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Best Places to Visit in Ireland, Part 2

Top Places to Visit in Ireland – Castles to Visit in Ireland

desmond-castle
Desmond Castle, Adare, Ireland

Castles are my favorite things and we were able to explore and tour
several, but wherever you drive in western Ireland there’s almost always
a castle ruin on the horizon somewhere, it’s amazing. Most of these are
locked away on private property. There are also ruins of 17th century
stone cottages everywhere, too, and they are also unique.

After we left Limerick our hostess pointed us to Adare,
one of the most picturesque villages in Ireland. There’s a whole row of
thatched-roof huts-turned-shops the town has restored, and the entire
village is beautiful with colorful houses adorned with windows boxes
lush with flowers, and there’s a gorgeous wooded park with a creek in
the center of town. Here we toured one of our favorite castles for a
small fee – the ones with a fee are the best well-kept ruins and the
most interesting to see. This Norman castle, Desmond Castle, is
huge compared to the keeps, Napoleon watchtowers and ruined medieval pigeon towers and manor houses we’d seen around Ireland.

dunguire-castle
Dunguire Castle, Ireland

Dunguire Castle near Galway City was also a
favorite, and the most intact, as it’s been restored several times over
the centuries. They even host a medieval banquet in the Great Hall on a regular basis – try to go if you can.

Visit Ireland on a Budget

This is how we did it:

  • First, we signed up for Next Vacay, watching our daily email flight deal alerts until we snagged our round-trip flights from Denver to London for $420 each (closer to $600 with luggage and seats). We enjoyed London for four days, then flew cheaply on Ryanair to Shannon Airport from Stansted Airport, in Essex outside of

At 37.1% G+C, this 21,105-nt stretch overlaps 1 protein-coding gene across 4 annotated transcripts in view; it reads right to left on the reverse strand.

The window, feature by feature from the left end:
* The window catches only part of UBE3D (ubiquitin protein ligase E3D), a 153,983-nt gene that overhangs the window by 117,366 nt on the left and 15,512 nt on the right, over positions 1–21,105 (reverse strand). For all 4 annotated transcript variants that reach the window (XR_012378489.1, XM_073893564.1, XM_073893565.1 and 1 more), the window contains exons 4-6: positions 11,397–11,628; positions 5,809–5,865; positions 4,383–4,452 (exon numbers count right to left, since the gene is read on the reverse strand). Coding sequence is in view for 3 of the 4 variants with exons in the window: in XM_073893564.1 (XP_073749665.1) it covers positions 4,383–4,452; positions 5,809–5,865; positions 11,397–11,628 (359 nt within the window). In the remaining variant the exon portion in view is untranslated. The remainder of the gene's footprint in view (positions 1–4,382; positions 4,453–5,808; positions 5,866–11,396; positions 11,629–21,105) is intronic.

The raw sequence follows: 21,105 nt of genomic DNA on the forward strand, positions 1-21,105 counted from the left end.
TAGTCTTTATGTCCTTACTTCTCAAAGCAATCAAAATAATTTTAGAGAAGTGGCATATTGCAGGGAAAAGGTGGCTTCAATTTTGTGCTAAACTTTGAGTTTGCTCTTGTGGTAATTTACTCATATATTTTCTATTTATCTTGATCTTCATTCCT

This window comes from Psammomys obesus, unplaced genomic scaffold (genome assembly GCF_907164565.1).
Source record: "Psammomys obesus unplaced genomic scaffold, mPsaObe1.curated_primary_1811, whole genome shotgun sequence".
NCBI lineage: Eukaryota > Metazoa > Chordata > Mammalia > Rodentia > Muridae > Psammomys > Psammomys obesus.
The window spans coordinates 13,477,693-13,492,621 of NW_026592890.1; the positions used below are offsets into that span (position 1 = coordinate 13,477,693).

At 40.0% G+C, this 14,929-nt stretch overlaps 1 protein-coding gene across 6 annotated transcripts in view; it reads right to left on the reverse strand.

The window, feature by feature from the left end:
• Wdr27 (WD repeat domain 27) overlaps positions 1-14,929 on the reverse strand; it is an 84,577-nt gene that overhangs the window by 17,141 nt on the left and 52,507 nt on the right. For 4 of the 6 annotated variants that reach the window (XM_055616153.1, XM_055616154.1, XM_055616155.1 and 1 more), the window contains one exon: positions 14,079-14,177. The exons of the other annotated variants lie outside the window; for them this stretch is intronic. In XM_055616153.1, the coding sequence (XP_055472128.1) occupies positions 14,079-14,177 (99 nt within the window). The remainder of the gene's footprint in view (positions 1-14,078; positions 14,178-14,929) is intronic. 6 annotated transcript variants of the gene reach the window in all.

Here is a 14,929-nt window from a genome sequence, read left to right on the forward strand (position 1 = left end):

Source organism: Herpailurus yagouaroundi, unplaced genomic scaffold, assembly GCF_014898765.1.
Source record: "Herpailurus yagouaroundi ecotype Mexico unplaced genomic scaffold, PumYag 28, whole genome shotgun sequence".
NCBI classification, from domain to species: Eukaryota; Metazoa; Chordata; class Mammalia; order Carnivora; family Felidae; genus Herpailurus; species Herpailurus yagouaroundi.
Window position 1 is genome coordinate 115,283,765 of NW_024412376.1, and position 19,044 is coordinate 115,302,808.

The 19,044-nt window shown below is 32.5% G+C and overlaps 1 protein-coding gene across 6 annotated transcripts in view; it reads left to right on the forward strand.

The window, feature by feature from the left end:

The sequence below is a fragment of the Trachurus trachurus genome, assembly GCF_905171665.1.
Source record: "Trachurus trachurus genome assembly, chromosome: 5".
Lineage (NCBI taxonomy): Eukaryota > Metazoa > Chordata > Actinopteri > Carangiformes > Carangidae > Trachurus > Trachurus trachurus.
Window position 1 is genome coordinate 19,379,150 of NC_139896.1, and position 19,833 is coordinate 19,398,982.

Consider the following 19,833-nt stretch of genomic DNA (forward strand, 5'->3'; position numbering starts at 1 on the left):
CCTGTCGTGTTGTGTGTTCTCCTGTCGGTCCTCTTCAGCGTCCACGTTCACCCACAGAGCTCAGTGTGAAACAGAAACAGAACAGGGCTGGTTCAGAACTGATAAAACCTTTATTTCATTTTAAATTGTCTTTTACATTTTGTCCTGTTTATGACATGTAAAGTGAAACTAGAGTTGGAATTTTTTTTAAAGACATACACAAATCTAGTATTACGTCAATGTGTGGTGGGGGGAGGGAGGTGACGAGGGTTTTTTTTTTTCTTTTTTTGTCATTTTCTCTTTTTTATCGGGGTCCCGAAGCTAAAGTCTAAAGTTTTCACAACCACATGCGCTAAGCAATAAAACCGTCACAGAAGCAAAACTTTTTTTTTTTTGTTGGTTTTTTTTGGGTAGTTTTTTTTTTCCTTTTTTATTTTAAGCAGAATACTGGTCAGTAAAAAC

London – you can take a train there from London. I am not an affiliate
    of Next Vacay, but you can try their email subscription for free and if
    you like it, it’s only $25/year to get daily flight deal alerts – with
    them you can travel almost anywhere in the world for around $400-$500 round trip.
  • We planned our trip eight months in advance, having all that time to plan, save and prepare for the trip.
  • We stayed at AirBnb places everywhere we went. With AirBnb you can find accommodations to fit any budget, even nice hostels with private rooms. We stuck to a budget of around $50-$80 a night, and all the homes in Ireland included breakfast. The spacious flat in London was within walking distance of all the places we wanted to see, like St. Paul’s Cathedral, The Tower, The Museum of London, the Museum District with The British Museum, Southbank with the Globe, etc. So we used public transit and our feet in England, and all the museums are free. We bought the London Pass and used it for three days to visit the non-free places, and it was well worth it.
  • We rented a car in Ireland and drove to the places we
    specifically wanted to go. We mainly stayed in a smallish area around
    Shannon Airport in western Ireland. From Limerick or Adare it’s only a forty-five drive to the airport.
  • In both London and Ireland, my husband and I shared almost all of our meals, and we ate mostly at pubs. The food was amazing and delicious and we ate well. The portions were generally big enough for us to share, as we both eat smaller portions now. Sometimes we got our own entrees. The prices of meals were about the same as in America, we found, and they often included lots of sides.